Growth managers select companies having a strong competitive edge in their respective sectors. A high level of retained earnings is the expectation for such scripts to be successful as it makes the Balance Sheet of the firm very strong to attract investors. This can be coupled with a limited dividend distributed and low debt on the books making it a definite pick by the managers. The scripts which are part of such a style will have a relatively high turnover rate since as they are frequently traded in large quantities. The returns on the portfolio are made up of Capital gains resulting from stock trades.
The style produces attractive results when markets are bullish but the portfolio managers require to show talent and flair for achieving investment objectives during downward spirals.
#2 – Growth at Reasonable Price
The Growth at Reasonable Price style will use a blend of Growth and Value investing for constructing the portfolio. This portfolio will usually include a restricted number of securities that are showing consistent performance. The sector constituents of such portfolios could be slightly different from that of the benchmark index in order to take advantage of growth prospects from these selected sectors since their ability can be maximized under specific conditions.
#3 – Value Style
Managers following such a response will thrive on bargaining situations and offers. They are on the hunt for securities that are undervalued in relation to their expected returns. Securities could be undervalued even due to the fact they do not hold preference with the investors for multiple reasons.
The managers generally purchase the equities at low prices and tend to hold them till they reach their peak depending on the time frame expected and hence the portfolio mix will also stay stable. The value system performs at its peak during the bearish situation, although managers do take the benefits in situations of a bullish market. The objective is to extract the maximum benefit before it reaches its peak.
#4 – Fundamental Style
This is the basic and one of the most defensive styles which aim to match the returns of the benchmark index by replicating its sector breakdown and capitalization. The managers will strive to add value to the existing portfolio. Such styles are generally adopted by mutual funds to maintain a cautious approach since many retail investors with limited investments expect a basic return on their overall investment.
Portfolios managed according to this style are highly diversified and contains a large number of securities. Capital gains are made by underweighting or overweighting certain securities or sectors with the differences being regularly monitored.
#5 – Quantitative Style
The managers using such a style rely on computer-based models that track the trends of price and profitability for identification of securities offering higher than market returns. Only basic data and objective criteria of securities are taken into consideration and no quantitative analysis of the issuer companies or its sectors are carried out.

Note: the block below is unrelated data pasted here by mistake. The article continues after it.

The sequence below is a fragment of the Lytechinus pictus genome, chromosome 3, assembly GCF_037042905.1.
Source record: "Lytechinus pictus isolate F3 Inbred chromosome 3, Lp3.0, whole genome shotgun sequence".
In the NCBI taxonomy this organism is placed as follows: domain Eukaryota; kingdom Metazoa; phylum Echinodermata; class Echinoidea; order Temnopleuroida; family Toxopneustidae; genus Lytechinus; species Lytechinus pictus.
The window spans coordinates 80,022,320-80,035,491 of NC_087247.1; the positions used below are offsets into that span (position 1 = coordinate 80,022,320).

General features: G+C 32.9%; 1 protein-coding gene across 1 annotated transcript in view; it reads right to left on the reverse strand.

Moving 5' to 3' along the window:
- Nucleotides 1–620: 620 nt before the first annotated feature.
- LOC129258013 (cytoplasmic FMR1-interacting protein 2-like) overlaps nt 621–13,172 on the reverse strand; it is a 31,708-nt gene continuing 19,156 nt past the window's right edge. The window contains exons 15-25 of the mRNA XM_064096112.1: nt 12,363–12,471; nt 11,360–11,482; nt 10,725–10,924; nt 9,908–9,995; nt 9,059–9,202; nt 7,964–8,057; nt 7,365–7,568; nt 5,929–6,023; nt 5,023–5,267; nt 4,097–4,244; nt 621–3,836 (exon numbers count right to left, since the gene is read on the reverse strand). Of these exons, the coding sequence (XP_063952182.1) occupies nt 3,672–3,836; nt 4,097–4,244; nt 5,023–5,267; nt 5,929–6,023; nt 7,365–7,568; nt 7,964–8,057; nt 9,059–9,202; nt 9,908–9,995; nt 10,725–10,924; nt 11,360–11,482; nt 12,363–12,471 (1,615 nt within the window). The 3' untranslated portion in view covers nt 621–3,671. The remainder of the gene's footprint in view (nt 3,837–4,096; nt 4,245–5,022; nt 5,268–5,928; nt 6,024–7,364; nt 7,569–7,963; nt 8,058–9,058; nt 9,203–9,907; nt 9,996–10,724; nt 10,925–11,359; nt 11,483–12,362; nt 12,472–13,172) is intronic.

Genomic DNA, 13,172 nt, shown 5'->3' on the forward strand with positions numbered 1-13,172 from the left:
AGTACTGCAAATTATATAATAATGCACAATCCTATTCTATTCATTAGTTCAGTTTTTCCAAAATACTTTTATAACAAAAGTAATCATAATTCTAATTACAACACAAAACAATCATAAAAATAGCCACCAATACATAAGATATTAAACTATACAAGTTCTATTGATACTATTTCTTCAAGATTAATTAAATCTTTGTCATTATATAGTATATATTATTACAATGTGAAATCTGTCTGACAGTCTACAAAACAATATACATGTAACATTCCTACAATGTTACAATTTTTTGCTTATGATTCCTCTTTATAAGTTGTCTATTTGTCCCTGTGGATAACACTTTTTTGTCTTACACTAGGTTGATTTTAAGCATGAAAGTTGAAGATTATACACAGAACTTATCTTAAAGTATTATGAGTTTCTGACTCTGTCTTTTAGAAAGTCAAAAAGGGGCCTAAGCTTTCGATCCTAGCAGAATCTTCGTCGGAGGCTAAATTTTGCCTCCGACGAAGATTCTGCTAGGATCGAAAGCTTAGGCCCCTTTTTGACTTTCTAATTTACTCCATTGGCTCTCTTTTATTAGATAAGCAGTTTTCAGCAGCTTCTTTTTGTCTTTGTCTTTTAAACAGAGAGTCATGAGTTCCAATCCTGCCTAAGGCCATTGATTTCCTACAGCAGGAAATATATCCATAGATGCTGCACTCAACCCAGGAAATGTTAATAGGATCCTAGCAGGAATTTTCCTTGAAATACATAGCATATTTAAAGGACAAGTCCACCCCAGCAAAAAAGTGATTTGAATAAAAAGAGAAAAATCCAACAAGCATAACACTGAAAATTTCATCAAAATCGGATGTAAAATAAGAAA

#6 – Risk Factor Control
This style is generally adopted for managing fixed-income securities which take into account all elements of risk such as:
- Duration of the portfolio compared with the benchmark index
- Overall interest rate structure
- Breakdown of the securities by the category of the issuer and so on
#7 – Bottoms-Up Style
The selection of the securities is based on the analysis of individual stocks with less emphasis on the significance of economic and market cycles. The investor will concentrate their efforts on a specific company instead of the overall industry or the economy. The approach is the company exceeding expectations despite industry or the economy not doing well.
The managers usually employ long-term strategies with a buy and hold approach. They will have a complete understanding of an individual stock and the long-term potential of the script and the company. The investors will take advantage of short-term volatility in the market for maximizing their profits. This is done by quickly entering and exiting their positions.
#8 – Top-Down Investing
This approach of investment involves considering the overall condition of the economy and then further breaking down various components into minute details. Subsequently, analysts examine various industrial sectors for the selection of those scripts which are expected to outperform the market.
Investors will look at the macroeconomic variables such as:
- GDP (Gross Domestic Product)
- Trade Balances
- Current Account Deficit
- Inflation and Interest rate
Based on such variables the managers will reallocate the monetary assets for earning capital gains rather than extensive analysis on a single company or sector. For instance, if economic growth is doing well in South East Asia as compared to the domestic growth of the EU (European Union), investors may shift assets internationally by making a purchase of ETF’s (Exchange-traded funds) that track the targeted countries in Asia.
Top Fund Management Companies
Here is the list of Top 10 Fund Management Companies by Asset Under Management. This data has been sourced from Caproasia.com
|Rank||Company||Country of Origin||Founded||AUM (US$ Billion)|
|1||BlackRock, Inc||United States||1988||4,737|
|3||UBS Global Asset Management||Switzerland||2002||2,713|
|4||State Street Global Advisors||United States||1978||2,296|
|5||Fidelity Investments||United States||1946||2110|
|6||Allianz Asset Management||Germany||1890||1,984|
|7||J.P. Morgan Asset Management||United States||1871||1,676|
|8||BNY Mellon||United States||1784||1,639|
|9||PIMCO ( Pacific Investment Management Company)||United States||1971||1,500|
|10||Capital Group||United States||1931||1,390|